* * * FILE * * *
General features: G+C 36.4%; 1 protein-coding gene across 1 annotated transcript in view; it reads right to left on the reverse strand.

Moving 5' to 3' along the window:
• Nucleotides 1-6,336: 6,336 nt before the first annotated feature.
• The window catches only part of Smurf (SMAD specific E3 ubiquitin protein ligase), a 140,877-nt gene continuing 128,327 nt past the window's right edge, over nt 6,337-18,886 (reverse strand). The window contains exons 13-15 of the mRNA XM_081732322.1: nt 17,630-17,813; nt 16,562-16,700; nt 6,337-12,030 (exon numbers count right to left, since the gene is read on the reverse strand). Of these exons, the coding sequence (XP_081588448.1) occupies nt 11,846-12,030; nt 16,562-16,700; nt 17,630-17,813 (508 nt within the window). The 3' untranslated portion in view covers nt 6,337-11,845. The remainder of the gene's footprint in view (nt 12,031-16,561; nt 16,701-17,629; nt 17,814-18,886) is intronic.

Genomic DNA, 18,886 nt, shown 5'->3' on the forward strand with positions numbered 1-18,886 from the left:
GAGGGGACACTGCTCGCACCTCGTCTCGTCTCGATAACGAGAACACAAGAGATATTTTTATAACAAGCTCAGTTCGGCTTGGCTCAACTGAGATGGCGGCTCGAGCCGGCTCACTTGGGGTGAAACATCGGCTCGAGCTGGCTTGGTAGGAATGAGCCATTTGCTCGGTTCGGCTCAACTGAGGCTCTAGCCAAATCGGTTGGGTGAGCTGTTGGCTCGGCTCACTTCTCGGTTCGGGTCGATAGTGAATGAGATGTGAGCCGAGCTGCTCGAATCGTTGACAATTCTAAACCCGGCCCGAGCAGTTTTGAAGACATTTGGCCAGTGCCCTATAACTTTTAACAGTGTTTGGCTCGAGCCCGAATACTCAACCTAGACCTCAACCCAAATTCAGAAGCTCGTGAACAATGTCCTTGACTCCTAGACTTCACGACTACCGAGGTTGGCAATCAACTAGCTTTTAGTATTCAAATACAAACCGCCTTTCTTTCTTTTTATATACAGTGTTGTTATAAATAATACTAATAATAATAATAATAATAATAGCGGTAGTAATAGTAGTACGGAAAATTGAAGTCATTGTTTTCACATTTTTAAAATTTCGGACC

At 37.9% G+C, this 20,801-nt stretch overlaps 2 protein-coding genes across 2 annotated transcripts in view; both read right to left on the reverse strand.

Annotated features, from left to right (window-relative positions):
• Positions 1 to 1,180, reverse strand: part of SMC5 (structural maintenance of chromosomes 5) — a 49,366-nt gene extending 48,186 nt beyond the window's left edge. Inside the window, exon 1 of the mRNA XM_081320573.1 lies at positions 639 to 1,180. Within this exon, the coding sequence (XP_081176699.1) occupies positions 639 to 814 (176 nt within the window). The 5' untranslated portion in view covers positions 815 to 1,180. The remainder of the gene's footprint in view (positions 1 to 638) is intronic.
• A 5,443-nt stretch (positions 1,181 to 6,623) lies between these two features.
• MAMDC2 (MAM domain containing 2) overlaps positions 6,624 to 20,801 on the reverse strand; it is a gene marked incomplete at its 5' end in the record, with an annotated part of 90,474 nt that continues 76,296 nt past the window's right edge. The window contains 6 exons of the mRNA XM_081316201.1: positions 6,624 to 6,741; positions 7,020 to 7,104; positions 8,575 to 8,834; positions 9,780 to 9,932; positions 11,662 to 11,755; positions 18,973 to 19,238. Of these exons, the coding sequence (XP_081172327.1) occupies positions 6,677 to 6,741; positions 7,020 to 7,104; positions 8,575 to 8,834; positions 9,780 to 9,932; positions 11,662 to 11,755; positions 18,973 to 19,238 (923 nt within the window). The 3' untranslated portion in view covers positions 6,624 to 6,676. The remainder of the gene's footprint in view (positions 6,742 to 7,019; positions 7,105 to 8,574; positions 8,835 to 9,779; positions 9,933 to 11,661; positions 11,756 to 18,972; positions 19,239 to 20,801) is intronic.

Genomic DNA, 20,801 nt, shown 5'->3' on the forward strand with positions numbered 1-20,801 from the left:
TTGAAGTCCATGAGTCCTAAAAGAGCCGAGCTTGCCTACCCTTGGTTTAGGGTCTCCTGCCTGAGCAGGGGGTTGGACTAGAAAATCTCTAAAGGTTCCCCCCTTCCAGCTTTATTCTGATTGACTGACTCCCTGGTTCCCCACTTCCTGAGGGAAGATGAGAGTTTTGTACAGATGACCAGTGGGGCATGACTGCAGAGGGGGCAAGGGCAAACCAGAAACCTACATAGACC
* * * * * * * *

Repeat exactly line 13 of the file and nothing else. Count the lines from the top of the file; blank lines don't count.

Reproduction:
TTGAAGTCCATGAGTCCTAAAAGAGCCGAGCTTGCCTACCCTTGGTTTAGGGTCTCCTGCCTGAGCAGGGGGTTGGACTAGAAAATCTCTAAAGGTTCCCCCCTTCCAGCTTTATTCTGATTGACTGACTCCCTGGTTCCCCACTTCCTGAGGGAAGATGAGAGTTTTGTACAGATGACCAGTGGGGCATGACTGCAGAGGGGGCAAGGGCAAACCAGAAACCTACATAGACC